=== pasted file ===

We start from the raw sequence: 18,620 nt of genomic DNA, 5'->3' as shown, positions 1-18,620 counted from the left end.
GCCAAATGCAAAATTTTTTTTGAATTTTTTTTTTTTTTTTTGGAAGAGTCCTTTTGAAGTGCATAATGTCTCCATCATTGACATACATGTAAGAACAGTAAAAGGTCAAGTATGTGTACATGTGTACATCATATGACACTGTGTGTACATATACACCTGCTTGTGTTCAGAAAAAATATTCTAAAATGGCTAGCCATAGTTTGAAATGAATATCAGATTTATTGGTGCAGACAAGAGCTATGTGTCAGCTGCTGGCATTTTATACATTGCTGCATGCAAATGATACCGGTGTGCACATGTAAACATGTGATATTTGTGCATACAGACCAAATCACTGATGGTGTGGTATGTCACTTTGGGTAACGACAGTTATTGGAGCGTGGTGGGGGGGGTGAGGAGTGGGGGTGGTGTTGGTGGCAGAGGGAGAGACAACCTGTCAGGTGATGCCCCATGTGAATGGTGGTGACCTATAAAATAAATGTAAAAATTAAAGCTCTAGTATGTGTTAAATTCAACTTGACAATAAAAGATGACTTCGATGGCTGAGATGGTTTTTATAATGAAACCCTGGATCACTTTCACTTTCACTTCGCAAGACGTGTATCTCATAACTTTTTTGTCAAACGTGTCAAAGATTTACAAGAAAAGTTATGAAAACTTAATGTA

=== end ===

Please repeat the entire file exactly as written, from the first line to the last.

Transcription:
We start from the raw sequence: 18,620 nt of genomic DNA, 5'->3' as shown, positions 1-18,620 counted from the left end.
GCCAAATGCAAAATTTTTTTTGAATTTTTTTTTTTTTTTTTGGAAGAGTCCTTTTGAAGTGCATAATGTCTCCATCATTGACATACATGTAAGAACAGTAAAAGGTCAAGTATGTGTACATGTGTACATCATATGACACTGTGTGTACATATACACCTGCTTGTGTTCAGAAAAAATATTCTAAAATGGCTAGCCATAGTTTGAAATGAATATCAGATTTATTGGTGCAGACAAGAGCTATGTGTCAGCTGCTGGCATTTTATACATTGCTGCATGCAAATGATACCGGTGTGCACATGTAAACATGTGATATTTGTGCATACAGACCAAATCACTGATGGTGTGGTATGTCACTTTGGGTAACGACAGTTATTGGAGCGTGGTGGGGGGGGTGAGGAGTGGGGGTGGTGTTGGTGGCAGAGGGAGAGACAACCTGTCAGGTGATGCCCCATGTGAATGGTGGTGACCTATAAAATAAATGTAAAAATTAAAGCTCTAGTATGTGTTAAATTCAACTTGACAATAAAAGATGACTTCGATGGCTGAGATGGTTTTTATAATGAAACCCTGGATCACTTTCACTTTCACTTCGCAAGACGTGTATCTCATAACTTTTTTGTCAAACGTGTCAAAGATTTACAAGAAAAGTTATGAAAACTTAATGTA